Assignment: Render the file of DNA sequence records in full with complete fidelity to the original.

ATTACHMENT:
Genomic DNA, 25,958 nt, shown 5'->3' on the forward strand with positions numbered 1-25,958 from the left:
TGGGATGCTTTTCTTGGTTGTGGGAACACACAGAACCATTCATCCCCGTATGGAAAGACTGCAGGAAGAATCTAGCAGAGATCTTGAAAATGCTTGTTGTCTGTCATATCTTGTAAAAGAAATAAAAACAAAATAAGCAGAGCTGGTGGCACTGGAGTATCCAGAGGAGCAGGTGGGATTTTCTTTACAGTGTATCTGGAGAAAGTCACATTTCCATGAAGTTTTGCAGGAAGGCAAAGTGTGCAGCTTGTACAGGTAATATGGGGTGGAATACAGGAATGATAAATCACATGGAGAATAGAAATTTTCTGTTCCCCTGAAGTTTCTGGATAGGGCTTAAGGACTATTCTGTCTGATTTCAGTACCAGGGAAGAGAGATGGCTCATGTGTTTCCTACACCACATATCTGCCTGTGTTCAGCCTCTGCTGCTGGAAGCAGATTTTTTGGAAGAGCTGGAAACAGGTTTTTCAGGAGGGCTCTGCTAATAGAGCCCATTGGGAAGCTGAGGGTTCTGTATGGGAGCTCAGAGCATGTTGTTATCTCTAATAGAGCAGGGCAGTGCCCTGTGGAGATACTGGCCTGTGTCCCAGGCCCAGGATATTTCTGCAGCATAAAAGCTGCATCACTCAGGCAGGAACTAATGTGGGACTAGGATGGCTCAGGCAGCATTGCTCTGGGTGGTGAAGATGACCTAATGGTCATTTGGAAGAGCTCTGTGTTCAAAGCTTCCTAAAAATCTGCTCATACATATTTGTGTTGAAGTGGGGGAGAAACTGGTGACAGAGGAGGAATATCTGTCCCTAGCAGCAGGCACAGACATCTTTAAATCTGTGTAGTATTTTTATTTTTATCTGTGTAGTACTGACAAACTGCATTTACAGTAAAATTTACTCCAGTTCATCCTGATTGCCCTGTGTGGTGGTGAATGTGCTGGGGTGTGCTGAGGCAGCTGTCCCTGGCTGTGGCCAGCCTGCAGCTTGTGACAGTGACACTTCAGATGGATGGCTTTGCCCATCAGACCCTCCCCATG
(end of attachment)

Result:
Genomic DNA, 25,958 nt, shown 5'->3' on the forward strand with positions numbered 1-25,958 from the left:
TGGGATGCTTTTCTTGGTTGTGGGAACACACAGAACCATTCATCCCCGTATGGAAAGACTGCAGGAAGAATCTAGCAGAGATCTTGAAAATGCTTGTTGTCTGTCATATCTTGTAAAAGAAATAAAAACAAAATAAGCAGAGCTGGTGGCACTGGAGTATCCAGAGGAGCAGGTGGGATTTTCTTTACAGTGTATCTGGAGAAAGTCACATTTCCATGAAGTTTTGCAGGAAGGCAAAGTGTGCAGCTTGTACAGGTAATATGGGGTGGAATACAGGAATGATAAATCACATGGAGAATAGAAATTTTCTGTTCCCCTGAAGTTTCTGGATAGGGCTTAAGGACTATTCTGTCTGATTTCAGTACCAGGGAAGAGAGATGGCTCATGTGTTTCCTACACCACATATCTGCCTGTGTTCAGCCTCTGCTGCTGGAAGCAGATTTTTTGGAAGAGCTGGAAACAGGTTTTTCAGGAGGGCTCTGCTAATAGAGCCCATTGGGAAGCTGAGGGTTCTGTATGGGAGCTCAGAGCATGTTGTTATCTCTAATAGAGCAGGGCAGTGCCCTGTGGAGATACTGGCCTGTGTCCCAGGCCCAGGATATTTCTGCAGCATAAAAGCTGCATCACTCAGGCAGGAACTAATGTGGGACTAGGATGGCTCAGGCAGCATTGCTCTGGGTGGTGAAGATGACCTAATGGTCATTTGGAAGAGCTCTGTGTTCAAAGCTTCCTAAAAATCTGCTCATACATATTTGTGTTGAAGTGGGGGAGAAACTGGTGACAGAGGAGGAATATCTGTCCCTAGCAGCAGGCACAGACATCTTTAAATCTGTGTAGTATTTTTATTTTTATCTGTGTAGTACTGACAAACTGCATTTACAGTAAAATTTACTCCAGTTCATCCTGATTGCCCTGTGTGGTGGTGAATGTGCTGGGGTGTGCTGAGGCAGCTGTCCCTGGCTGTGGCCAGCCTGCAGCTTGTGACAGTGACACTTCAGATGGATGGCTTTGCCCATCAGACCCTCCCCATG